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Sunday, February 26, 2012

Crime at Cook Street

Last week in February during this snowless winter for Boston.  When I was a kid in Lynn, sledding on Suicide Hill in the Cook Street Playgound, this would have been a disaster.
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Speaking of Cook Street.... two girls from English High School were caught on video fighting there for eight minutes or so last week.  They are being charged by the Police and the students filming are being disciplined by the High School.
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Looked like a regular disagreement that used to happen all the time there.  Nothing special about the fracas and nobody looked too beat up.
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Man... I'm lucky to have grown up there before the Internet was invented by Al Gore!
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I would have been arrested numerous times.  So would my brother and most everyone I know from that neighborhood.   Statute of Limitations expired with plenty of time to spare for me.
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Cook Street Playground had a lot of redeeming values. There used to be a tennis court there with no nets, poles or lines.   We played baseball for hours on end, arguing about every play, until the covers came off of the ball from hitting the pavement over and over.  Then we would tape it up with bull tape and keep playing.
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There were a couple of basketball standards with hoops and no nets.  Someone would always make sure that a few bottles got smashed every night, tossed down from the stone walls that were erected in the 1930's during the WPA.....so shards of glass were the norm.  My Voit rubber basketballs used to get slashed until finally punctured when the nubs had worn down.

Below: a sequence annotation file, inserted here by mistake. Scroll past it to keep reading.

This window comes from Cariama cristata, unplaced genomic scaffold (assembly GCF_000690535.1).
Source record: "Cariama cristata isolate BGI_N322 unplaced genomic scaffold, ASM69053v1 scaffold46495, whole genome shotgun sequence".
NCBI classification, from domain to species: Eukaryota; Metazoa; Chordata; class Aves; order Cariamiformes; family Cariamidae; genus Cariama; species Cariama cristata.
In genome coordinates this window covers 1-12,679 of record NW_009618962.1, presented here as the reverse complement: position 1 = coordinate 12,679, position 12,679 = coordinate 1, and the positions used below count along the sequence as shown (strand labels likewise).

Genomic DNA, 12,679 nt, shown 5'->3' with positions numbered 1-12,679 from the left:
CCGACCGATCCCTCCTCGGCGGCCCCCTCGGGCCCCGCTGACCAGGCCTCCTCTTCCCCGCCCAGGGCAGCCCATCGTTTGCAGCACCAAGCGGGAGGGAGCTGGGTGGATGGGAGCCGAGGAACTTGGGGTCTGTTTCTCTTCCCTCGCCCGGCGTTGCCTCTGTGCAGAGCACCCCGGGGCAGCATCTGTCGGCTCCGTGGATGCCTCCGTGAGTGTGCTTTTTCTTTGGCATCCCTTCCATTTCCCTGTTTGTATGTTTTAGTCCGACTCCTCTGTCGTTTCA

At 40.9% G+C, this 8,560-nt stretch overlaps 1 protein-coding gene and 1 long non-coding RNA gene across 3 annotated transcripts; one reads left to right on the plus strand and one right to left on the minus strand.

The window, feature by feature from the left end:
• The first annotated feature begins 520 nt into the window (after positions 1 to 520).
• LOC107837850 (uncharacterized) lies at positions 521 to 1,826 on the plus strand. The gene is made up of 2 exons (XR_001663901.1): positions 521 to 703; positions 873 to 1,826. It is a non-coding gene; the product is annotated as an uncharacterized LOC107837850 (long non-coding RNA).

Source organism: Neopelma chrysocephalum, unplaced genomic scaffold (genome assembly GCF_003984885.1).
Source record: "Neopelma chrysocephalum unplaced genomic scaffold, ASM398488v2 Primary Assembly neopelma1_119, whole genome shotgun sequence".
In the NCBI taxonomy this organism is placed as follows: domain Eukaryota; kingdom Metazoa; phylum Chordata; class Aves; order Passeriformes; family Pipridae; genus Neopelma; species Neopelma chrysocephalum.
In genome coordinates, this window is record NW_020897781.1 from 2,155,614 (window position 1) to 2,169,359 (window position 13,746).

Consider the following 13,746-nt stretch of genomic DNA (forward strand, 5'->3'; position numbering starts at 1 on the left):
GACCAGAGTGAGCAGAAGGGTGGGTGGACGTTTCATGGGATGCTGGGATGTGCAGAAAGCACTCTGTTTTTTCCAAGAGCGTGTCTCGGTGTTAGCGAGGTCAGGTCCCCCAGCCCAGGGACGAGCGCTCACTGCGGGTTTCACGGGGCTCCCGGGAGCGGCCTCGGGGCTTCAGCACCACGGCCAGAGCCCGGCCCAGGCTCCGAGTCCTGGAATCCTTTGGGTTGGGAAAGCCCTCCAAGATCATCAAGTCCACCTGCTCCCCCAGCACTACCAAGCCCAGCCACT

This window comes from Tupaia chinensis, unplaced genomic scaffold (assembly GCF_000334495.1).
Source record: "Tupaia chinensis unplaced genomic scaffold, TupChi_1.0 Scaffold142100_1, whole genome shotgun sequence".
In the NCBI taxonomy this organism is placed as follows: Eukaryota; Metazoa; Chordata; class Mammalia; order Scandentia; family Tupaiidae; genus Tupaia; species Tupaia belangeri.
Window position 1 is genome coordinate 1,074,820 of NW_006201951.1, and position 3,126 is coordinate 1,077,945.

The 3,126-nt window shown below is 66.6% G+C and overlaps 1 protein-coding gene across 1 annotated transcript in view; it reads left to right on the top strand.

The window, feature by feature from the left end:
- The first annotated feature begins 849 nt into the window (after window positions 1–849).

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We used to climb those walls, and walk along the tops for hours.  The drop was twenty feet or so in places.   After blizzards, with snow drifts at the bottom we use to jump off, thinking that the snow would prevent any injuries.   Can't believe we didn't break our necks.
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If the snow would melt then freeze, the tennis court became a rink and we all learned to play hockey on that crappy ice at Cook Street.
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The two rival playgrounds were the Meadow, down by the Chestnut Street Projects and High Rock Playground.  I got beat up passing through both neighborhoods, so basically stayed clear.
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I can see the kids like it was yesterday...... my best friend Stevie Connors and his twin sister Sue, who could always run faster than I could, their big brother Joey, Chucky Pappas,  Walter and Bobby Sullivan, the toughest kid there who beat up me and Stevie at the same time..... Mikey and Lenny Sinos, Teddy Gautreau, Bobby Frazier, Dicky Lunden, Rick Gilmore, Mike Cheever.....
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The Black Kids..... Arthur Godfrey, Gary Roche.... lived two streets over on Jefferson Street  (we called them Negroes then in front of their face and the N word behind their backs.)  Instant altercation if you dropped the N word on them.   Gary taught me how to ride a two wheeler without my training wheels for the first time.
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You were considered really tough then if you could take a Negro in a fight.   I couldn't.
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It's a different world now.  Playground fights make it to the Boston Newscast.
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If YouTube and smartphones were around then,  we would have been celebrities, and probably never allowed to graduate from High School.
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Good Times.

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